By Emil Danielyan
President Robert Kocharian urged on Wednesday Armenia’s commercial banks to increase their hitherto limited lending to businesses, saying that it is essential for maintaining high rates of economic growth.
Meeting with top bank executives, Kocharian said that they should be “more active” in providing reasonably cheap credit to “the real sector” of the economy and pay greater attention to the regions outside Yerevan. “The economy and the banking system must develop simultaneously,” he was quoted as telling them by his press service.
According to Central Bank data, Armenia’s two dozen commercial banks ended last year with strong gains in pre-tax profits and net assets. The latter rose by over 15 percent to 282 billion drams ($500 million).
However, much of economic activity in the country continues to bypass the risk-averse banks which still require collaterals for practically every loan. The official figures put the total amount of their “credit investments” in 2003 at 110 billion drams. Analysts say less than half of that was channeled into the non-banking sectors of the economy.
Bank loans are normally repayable in less than three years, with interest rates hovering between 18 percent and 20 percent per annum. Many large and especially small businesses find the rates too high, citing Armenia’s low inflation rates that have been kept in single digits since the mid-1990s. The banks, for their, complain about a lack of credible business plans submitted to them.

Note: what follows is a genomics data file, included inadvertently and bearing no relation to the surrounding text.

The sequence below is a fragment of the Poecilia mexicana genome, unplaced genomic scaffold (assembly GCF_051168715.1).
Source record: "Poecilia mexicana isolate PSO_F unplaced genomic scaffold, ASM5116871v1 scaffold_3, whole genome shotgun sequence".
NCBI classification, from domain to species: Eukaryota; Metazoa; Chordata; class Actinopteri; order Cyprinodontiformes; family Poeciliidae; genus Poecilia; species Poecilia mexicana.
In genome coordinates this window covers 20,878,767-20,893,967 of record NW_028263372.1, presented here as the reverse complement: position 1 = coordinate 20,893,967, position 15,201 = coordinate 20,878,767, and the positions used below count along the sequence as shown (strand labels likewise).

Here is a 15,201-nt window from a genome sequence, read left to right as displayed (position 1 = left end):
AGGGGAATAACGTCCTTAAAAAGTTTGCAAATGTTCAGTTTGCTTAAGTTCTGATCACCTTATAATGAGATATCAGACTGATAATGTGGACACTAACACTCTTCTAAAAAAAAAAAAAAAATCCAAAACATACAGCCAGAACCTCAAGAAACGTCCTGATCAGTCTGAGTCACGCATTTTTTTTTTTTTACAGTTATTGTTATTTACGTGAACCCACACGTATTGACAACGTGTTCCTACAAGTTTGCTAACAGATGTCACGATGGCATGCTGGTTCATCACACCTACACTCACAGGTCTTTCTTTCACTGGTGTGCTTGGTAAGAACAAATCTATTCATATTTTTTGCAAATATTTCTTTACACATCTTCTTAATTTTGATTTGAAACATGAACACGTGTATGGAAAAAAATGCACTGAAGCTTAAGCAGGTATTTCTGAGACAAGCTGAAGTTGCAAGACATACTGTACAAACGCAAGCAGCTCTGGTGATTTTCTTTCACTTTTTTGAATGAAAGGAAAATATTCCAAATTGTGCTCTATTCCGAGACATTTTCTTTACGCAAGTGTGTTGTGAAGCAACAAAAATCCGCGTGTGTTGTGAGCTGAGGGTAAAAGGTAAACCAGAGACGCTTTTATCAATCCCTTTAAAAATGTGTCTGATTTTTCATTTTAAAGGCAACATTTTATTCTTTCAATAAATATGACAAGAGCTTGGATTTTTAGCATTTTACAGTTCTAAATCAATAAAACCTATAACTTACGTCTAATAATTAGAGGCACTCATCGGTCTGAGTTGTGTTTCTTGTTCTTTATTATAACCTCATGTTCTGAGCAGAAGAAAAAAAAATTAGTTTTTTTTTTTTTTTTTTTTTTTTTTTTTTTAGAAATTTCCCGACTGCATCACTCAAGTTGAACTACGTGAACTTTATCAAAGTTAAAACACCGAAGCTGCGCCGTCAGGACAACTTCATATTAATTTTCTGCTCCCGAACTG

Kocharian said they should nonetheless make more long-term loans and promised to address their concerns relating to the country’s risky business environment.
Promotion of the long-term lending and borrowing is a key stated objective of the Armenian Central Bank’s monetary policy program for this year. Outlining the program last month, the bank’s chairman, Tigran Sarkisian, pledged “radical reforms in the financial sphere” that will encourage the commercial banks to introduce new Western-style services such as housing mortgage.